We recently blogged about an article in the Forward in which Dr. Steve Cohen challenged the relevance of the methods used by JOI and InterfaithFamily.com in welcoming intermarried families to the Jewish community. In a study about interfaith families and Jewish camps, he made the argument that intermarried families feel adequately welcomed – the problem is a “competence barrier” once they are inside. While we responded with a letter to the editor explaining that these “barriers to participation” are something we have been working to lower all along, Julie Wiener of the [New York] Jewish Week had a different reaction. She looked at Dr. Cohen’s study and was “struck by how little space it seemed to devote to its purported purpose – determining what strategies might encourage more interfaith families to consider Jewish camp – and how much space it instead devotes to rehashing Cohen’s favorite topic: how interfaith families are less engaged in Jewish life than are in-married ones.”
Wiener’s biggest problem with the study seemed to be at the conclusion. While Dr. Cohen “tellingly argues for engaging interfaith families and their children,” it isn’t because doing so is the right thing to do. It isn’t because we’re commanded to “welcome the stranger” time and again throughout Jewish history. It isn’t because doing so “might add meaning” to the lives of interfaith families, or it might “enrich the Jewish community.” Dr. Cohen believes the “main purpose of Jewish engagement, even the engagement of kids from interfaith families, is to prevent intermarriage! Argh.”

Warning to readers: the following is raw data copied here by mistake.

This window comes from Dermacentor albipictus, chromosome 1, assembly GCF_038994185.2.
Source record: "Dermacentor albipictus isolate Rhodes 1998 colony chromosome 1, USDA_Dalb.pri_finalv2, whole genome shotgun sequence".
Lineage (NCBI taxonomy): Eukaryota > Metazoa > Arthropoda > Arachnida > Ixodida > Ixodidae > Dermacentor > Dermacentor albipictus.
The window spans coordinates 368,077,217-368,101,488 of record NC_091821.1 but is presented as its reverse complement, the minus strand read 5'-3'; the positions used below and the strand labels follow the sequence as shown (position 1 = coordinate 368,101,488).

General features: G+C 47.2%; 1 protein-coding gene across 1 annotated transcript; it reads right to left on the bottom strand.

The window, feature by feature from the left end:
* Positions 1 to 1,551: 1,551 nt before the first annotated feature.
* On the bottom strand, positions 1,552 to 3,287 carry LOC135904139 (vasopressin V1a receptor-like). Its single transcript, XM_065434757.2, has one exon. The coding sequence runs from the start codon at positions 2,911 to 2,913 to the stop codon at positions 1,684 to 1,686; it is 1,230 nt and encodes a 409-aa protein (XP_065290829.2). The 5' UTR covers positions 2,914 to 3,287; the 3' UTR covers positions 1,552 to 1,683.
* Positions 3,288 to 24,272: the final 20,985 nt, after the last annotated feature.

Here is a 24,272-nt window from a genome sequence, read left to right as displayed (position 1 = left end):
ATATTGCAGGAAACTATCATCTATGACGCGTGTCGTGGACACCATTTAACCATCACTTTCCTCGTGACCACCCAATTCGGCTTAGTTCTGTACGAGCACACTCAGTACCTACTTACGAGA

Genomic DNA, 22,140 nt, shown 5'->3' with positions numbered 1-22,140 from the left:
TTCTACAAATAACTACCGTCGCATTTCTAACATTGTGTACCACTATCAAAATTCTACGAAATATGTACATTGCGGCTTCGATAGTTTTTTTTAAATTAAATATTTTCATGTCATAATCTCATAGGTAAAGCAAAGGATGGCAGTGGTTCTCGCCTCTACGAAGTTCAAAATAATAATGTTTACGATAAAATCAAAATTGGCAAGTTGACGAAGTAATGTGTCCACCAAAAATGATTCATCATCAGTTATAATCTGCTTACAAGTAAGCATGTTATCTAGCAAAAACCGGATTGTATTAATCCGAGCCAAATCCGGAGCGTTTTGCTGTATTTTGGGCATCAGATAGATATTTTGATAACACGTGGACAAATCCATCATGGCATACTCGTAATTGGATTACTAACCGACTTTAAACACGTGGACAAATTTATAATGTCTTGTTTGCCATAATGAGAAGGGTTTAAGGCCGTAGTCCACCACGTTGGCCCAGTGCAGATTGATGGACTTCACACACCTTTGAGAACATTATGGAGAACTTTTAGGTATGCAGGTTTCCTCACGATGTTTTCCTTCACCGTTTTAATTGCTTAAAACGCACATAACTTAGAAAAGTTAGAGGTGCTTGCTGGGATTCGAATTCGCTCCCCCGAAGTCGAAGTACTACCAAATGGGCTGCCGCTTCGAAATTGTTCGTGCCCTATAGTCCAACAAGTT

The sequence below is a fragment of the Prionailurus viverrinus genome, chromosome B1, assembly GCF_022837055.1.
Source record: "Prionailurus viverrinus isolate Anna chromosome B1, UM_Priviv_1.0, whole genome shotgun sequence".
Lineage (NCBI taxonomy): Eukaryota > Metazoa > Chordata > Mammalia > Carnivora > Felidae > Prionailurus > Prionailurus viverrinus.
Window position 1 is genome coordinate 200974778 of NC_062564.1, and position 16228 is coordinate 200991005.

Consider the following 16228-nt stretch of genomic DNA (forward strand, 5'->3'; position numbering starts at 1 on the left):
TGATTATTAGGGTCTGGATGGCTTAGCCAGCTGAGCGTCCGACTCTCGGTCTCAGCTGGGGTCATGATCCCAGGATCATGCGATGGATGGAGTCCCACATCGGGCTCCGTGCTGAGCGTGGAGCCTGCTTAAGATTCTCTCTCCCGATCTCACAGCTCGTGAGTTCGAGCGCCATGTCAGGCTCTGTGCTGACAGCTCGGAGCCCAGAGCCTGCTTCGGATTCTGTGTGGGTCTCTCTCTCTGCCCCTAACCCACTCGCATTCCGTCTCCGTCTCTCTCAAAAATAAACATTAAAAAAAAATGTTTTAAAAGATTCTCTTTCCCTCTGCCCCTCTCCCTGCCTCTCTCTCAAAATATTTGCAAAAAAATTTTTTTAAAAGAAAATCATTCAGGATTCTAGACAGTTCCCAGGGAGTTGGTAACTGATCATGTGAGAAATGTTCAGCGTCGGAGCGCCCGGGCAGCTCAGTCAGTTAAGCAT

This philosophy essentially insults the decisions of the intermarried couple, making them feel as though they have made the wrong choice. It sends the message that they need to redeem themselves by encouraging their children to not make the same mistakes. It pushes people away, and engagement takes on an unwelcoming tone.
When a study came out last November showing that young adults who went on Birthright Israel trips were more likely to in-marry, we cautioned not to jump to the conclusion that Birthright was an intermarriage “antidote.” We said that “looking at Birthright as a panacea that prevents intermarriage would be disastrous, potentially alienating the very people who benefit most from the program,” children of intermarriage.
The same is true for Dr. Cohen’s study. When preventing intermarriage becomes the goal of outreach, we have lost sight of what we are trying to accomplish: creating a warm and welcoming Jewish community in which everyone feels included, no matter their background.
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